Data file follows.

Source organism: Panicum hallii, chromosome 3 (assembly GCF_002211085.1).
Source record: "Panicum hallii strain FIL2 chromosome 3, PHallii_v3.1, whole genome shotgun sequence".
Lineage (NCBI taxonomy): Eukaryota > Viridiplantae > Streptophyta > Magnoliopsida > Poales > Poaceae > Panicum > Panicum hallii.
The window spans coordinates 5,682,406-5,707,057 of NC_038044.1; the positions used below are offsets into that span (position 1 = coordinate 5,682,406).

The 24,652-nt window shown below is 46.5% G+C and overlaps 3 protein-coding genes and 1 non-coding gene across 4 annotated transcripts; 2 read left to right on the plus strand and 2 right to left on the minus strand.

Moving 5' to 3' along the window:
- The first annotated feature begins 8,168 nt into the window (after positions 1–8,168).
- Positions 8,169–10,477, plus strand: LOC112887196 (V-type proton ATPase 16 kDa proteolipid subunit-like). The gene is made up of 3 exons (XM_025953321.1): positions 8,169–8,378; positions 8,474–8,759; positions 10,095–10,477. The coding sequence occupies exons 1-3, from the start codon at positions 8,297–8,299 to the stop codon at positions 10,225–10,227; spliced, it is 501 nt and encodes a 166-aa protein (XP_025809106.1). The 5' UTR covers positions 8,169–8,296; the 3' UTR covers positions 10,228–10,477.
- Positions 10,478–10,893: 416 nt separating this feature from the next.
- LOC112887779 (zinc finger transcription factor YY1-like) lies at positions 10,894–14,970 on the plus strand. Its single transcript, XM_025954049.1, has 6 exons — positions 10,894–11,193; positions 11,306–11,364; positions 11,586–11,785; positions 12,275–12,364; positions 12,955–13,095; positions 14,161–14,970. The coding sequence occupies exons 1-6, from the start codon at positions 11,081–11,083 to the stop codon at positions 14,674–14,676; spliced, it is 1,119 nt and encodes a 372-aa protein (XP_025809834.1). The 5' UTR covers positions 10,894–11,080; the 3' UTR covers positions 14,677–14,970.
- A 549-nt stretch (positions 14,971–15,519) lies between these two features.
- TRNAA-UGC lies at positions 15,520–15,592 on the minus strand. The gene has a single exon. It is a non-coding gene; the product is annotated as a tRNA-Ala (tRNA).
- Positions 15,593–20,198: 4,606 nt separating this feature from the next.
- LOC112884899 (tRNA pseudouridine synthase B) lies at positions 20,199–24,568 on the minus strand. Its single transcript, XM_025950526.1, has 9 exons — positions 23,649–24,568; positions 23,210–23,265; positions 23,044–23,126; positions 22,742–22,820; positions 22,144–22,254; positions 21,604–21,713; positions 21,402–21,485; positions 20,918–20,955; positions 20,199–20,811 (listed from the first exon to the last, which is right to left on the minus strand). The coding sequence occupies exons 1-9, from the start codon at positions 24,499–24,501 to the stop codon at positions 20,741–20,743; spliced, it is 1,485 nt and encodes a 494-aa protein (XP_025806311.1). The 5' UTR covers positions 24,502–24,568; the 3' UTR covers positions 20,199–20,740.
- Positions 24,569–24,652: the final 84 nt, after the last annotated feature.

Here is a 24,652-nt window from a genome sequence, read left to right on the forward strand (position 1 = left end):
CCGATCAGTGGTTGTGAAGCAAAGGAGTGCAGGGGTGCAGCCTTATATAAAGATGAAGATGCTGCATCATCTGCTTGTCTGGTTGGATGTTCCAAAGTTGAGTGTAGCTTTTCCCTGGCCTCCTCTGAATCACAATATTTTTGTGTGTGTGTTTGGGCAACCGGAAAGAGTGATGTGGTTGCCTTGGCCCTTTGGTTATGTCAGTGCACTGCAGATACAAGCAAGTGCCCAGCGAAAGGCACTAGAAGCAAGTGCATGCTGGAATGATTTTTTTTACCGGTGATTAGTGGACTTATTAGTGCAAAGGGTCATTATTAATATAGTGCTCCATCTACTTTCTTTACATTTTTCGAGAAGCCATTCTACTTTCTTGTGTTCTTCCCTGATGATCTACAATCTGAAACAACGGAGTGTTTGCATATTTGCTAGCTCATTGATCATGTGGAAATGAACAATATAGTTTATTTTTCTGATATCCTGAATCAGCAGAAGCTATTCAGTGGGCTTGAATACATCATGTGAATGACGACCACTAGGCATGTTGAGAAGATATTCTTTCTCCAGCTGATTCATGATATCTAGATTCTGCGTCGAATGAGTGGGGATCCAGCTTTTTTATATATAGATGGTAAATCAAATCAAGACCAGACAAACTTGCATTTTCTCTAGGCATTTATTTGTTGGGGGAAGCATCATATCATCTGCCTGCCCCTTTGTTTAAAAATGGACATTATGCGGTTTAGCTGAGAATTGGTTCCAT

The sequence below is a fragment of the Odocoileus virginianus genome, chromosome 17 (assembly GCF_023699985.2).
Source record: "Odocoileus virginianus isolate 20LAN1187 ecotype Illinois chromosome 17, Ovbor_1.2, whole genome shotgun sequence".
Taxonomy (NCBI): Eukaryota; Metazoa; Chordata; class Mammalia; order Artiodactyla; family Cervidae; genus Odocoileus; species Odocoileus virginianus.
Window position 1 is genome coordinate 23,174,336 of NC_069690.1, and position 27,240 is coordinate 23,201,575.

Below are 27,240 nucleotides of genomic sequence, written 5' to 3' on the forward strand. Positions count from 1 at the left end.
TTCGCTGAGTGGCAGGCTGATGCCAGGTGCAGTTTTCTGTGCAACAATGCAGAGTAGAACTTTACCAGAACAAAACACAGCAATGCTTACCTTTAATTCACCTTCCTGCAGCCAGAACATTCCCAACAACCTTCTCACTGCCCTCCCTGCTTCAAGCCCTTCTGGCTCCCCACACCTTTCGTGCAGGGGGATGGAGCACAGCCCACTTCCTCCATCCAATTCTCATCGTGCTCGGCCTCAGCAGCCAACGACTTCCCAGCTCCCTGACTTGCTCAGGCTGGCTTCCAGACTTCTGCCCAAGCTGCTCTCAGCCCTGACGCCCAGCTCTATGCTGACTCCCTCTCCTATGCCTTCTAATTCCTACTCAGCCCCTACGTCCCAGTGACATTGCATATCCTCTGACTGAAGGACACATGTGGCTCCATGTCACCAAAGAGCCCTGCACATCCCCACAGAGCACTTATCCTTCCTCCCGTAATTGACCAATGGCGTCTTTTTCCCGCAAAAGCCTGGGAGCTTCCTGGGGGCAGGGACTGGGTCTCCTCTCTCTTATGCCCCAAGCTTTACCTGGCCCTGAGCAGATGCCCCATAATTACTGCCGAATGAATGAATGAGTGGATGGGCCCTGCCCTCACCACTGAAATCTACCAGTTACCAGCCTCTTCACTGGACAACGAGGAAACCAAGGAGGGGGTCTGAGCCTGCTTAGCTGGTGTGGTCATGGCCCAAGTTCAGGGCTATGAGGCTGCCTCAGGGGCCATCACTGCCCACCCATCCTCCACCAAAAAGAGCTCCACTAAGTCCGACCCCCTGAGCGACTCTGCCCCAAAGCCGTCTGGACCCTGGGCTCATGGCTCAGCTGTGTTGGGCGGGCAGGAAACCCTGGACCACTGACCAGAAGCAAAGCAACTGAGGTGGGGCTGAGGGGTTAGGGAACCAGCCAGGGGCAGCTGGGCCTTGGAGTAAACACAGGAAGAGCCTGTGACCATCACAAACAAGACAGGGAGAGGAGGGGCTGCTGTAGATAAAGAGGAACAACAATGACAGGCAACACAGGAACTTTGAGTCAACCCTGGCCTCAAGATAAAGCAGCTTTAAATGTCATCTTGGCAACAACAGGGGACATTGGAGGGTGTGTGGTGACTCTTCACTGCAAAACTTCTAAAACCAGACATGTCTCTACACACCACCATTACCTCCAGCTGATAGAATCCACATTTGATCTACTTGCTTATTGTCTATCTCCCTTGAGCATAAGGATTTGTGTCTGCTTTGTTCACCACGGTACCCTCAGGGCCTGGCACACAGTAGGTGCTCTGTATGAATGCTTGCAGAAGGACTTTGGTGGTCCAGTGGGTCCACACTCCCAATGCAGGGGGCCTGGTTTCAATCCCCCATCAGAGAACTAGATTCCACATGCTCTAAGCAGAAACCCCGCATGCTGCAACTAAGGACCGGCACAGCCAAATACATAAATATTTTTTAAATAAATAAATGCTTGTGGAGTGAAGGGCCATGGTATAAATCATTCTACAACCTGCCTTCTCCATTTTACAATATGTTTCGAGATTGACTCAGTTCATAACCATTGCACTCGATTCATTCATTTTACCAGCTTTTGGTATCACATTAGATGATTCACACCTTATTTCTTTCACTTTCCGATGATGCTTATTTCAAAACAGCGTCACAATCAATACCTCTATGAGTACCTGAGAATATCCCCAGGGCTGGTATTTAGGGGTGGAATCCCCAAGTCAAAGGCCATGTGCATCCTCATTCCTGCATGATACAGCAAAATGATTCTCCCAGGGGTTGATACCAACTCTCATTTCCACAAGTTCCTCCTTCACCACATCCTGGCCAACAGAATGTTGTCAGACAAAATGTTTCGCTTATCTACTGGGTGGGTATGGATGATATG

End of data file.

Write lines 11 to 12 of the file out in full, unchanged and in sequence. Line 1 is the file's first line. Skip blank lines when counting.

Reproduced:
- A 549-nt stretch (positions 14,971–15,519) lies between these two features.
- TRNAA-UGC lies at positions 15,520–15,592 on the minus strand. The gene has a single exon. It is a non-coding gene; the product is annotated as a tRNA-Ala (tRNA).